Morning Report: Home price appreciation is flattening

Vital Statistics:

 

Last Change
S&P futures 2826 -5
Oil (WTI) 58.98 0.35
10 year government bond yield 2.29%
30 year fixed rate mortgage 4.41%

 

Stocks are flattish as investors return from the long Memorial Day weekend. Bonds and MBS are flat.

 

Mortgage REITs like Annaly and American Capital Agency are increasing the size of their mortgage books. Over the past year, mortgage REITs have increased their exposure by 28%. The agency REITs generally stay fully invested in a portfolio of Fannie Mae and Freddie Mac MBS and adjust duration exposure and leverage as different pockets of value develop in the MBS market. Mortgage REITs are an important source of financing for the residential real estate market, and are stepping up as the Fed reduces its exposure. What does this increase in exposure tell us? That these REITs are betting on interest rate stability over the near term. If you own a large leveraged portfolio of mortgage bonds, you want rates to move as little as possible to maximize your returns.

 

Home prices rose 3.7% in March according to the Case-Shiller Home Price Index. This is a decline from the 3.9% increase reported in February. Real estate prices probably rose too far too fast especially out West and now we are seeing a leveling-off. Prices in Los Angeles, San Diego, Seattle, and San Francisco were up only about 1%. Meanwhile, prices are falling in Manhattan, to the tune of 5.2%.

 

The FHFA House Price Index rose 5.2% in March, which shows that there is still decent demand at the lower price points. The FHFA index only considers houses with conforming mortgages, which means it excludes the jumbo market and that is where the slowdown is occurring.

 

One of the worst this-time-is-different hot takes on the real estate market was the Millennials want to live in walkable, urban areas one. There were lots of approving news stories and analysis pieces about environmentally conscious Millennials who take mass transit and live in dense urban environments.  Was this some sort of social movement or nothing more than a transient phenomenon based on circumstances? It is looking more like the latter. The Brookings Institution notes that the suburbs are now growing, while cities are losing residents. As Millennials start having kids, it turns out they want the same thing every generation wanted before them: a yard and good schools. New York City lost 39,000 residents last year, and we are seeing the same thing in expensive West Coast cities. One of the most cited impediments to more homebuilding has been the lack of buildable lots. I wonder if this was due to builders focusing on urban areas. If the exurbs are coming back, that issue should disappear.

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Morning Report: Ginnie is increasing scrutiny of non-bank lenders

Vital Statistics:

 

Last Change
S&P futures 2642 0
Eurostoxx index 357.3 2.93
Oil (WTI) 52.35 0.36
10 year government bond yield 2.73%
30 year fixed rate mortgage 4.62%

 

Stocks are flat as we begin the FOMC meeting. Bonds and MBS are up small.

 

Despite the end of the shutdown, we will have to wait for economic data. Two big reports this week – GDP and personal incomes – have been delayed.

 

Economic activity picked up in December, according to the Chicago Fed National Activity Index. Production-related indicators and employment drove the increase. Note that the CFNAI is a meta-index of a number of announced economic indices, and the government shutdown has decreased the amount of data going into the index. We’ll see the same effect next month as well, so the index won’t be as accurate as it usually is. Regardless, the CFNAI is an amalgamation of previously released data, so it doesn’t move markets.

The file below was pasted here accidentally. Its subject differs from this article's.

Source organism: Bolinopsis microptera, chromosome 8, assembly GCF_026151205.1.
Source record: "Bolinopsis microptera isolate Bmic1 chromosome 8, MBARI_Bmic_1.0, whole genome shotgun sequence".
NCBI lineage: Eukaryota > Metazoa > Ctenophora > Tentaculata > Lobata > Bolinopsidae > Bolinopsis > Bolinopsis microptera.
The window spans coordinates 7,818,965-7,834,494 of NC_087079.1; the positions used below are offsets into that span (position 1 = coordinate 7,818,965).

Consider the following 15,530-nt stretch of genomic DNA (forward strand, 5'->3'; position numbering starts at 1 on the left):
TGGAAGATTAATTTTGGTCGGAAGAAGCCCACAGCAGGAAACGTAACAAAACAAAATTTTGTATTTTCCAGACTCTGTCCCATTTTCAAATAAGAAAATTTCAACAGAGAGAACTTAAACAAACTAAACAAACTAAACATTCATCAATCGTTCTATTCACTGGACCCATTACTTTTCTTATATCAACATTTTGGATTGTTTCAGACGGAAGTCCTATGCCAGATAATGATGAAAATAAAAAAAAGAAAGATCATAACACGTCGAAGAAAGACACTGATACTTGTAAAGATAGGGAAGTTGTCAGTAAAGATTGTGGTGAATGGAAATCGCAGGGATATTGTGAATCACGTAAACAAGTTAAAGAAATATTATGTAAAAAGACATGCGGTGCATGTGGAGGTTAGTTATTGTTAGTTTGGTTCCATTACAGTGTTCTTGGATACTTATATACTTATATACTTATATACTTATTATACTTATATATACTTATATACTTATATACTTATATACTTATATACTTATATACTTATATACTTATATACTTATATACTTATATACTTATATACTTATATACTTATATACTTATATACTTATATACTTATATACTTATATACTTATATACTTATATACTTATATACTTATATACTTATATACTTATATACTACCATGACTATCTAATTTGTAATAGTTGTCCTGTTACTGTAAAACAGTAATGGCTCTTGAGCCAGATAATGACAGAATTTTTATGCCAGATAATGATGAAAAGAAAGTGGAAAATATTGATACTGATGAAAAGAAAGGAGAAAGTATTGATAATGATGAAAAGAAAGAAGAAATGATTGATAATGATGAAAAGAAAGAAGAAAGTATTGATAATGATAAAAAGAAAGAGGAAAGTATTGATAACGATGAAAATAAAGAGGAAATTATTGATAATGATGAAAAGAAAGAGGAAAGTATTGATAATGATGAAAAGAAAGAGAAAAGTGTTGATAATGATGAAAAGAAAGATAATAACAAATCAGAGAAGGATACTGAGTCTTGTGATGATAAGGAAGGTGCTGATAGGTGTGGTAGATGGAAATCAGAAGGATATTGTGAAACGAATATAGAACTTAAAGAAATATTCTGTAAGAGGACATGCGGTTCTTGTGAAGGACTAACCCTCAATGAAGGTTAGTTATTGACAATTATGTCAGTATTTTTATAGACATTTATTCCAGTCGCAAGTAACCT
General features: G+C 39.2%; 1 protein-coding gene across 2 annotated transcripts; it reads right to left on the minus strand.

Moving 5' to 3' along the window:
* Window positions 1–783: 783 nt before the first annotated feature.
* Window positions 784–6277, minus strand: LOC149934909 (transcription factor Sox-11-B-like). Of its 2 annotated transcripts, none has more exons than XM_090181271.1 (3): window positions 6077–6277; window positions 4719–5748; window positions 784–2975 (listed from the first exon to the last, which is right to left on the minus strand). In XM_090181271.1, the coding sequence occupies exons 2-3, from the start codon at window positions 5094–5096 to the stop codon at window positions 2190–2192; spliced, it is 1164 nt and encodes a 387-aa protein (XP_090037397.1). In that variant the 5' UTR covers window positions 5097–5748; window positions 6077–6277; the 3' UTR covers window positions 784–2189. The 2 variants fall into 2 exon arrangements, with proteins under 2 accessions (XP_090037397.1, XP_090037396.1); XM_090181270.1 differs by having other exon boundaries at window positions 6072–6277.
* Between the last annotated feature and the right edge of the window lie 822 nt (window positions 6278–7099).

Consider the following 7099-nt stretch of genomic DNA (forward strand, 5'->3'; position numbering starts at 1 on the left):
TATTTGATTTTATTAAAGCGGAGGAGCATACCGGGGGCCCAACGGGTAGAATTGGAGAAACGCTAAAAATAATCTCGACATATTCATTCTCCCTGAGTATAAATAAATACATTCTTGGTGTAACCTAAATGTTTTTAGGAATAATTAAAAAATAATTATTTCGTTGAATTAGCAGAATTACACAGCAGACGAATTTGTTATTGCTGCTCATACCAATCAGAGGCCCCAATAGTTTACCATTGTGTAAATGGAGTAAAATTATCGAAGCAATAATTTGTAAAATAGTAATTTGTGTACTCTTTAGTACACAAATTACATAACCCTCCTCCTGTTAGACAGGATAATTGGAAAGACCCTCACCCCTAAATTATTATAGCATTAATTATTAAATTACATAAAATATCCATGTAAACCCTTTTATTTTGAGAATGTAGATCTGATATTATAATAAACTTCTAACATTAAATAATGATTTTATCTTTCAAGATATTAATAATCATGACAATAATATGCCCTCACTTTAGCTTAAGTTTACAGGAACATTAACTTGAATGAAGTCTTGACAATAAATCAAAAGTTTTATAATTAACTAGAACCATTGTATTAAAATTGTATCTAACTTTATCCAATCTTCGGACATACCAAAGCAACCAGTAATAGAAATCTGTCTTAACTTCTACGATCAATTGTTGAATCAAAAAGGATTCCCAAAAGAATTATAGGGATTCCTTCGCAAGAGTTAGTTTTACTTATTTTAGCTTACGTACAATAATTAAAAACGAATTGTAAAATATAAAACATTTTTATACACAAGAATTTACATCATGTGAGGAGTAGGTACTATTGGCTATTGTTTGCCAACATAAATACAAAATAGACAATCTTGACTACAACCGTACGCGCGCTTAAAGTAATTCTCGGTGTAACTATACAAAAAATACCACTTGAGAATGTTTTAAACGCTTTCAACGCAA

Ex-Fed Head Narayana Kochlerakota thinks the Fed should consider easing at the next meeting. His argument is that the Fed has been falling short in maintaining inflation at its 2% target and that notwithstanding the latest unemployment data we are still not at full employment. He is looking at the percentage of prime age people (age 25-54) who are currently employed. We are just south of 80%, and were closer to 82% during the late 90s. Given that the number of prime age people in the US is roughly 100MM, then we have about 2 million more jobs to create in order to get to back to where we want to be. Interestingly, he not only advocates maintaining the current balance sheet, he thinks it should increase about 4% a year to grow in lockstep with the economy.

 

employment population ratio

 

Guess what has been one of the best performing assets so far this year (almost tripled in under a month). If you guessed the GSEs, you would be correct. The market is betting that shareholders won’t get wiped out when / if housing reform happens this year. Check out this chart of Fannie Mae:

 

fnma chart

 

Ginnie Mae is stepping up oversight of its partners, particularly non-bank lenders, telling some that they must improve some financial metrics before they will be granted more commitment authority, which is the ability to securitize FHA and VA loans. The government is concerned that non-bank lenders have replaced a lot of the traditional banks in servicing government loans. Indeed, they have – nonbanks now service 61% of government loans, up from 34% at the end of 2014. FHA was largely a backwater of the mortgage market pre-crisis, however post crisis, it has picked up the load that subprime left. Servicers for government loans have a lot more liquidity demands than servicers for GSE loans – and in a downturn the advances liability could take out undercapitalized mortgage bankers. VA lenders can face what is called no-bid risk, which can be a disaster for many servicers without a line of credit to cover advances and loan buyouts.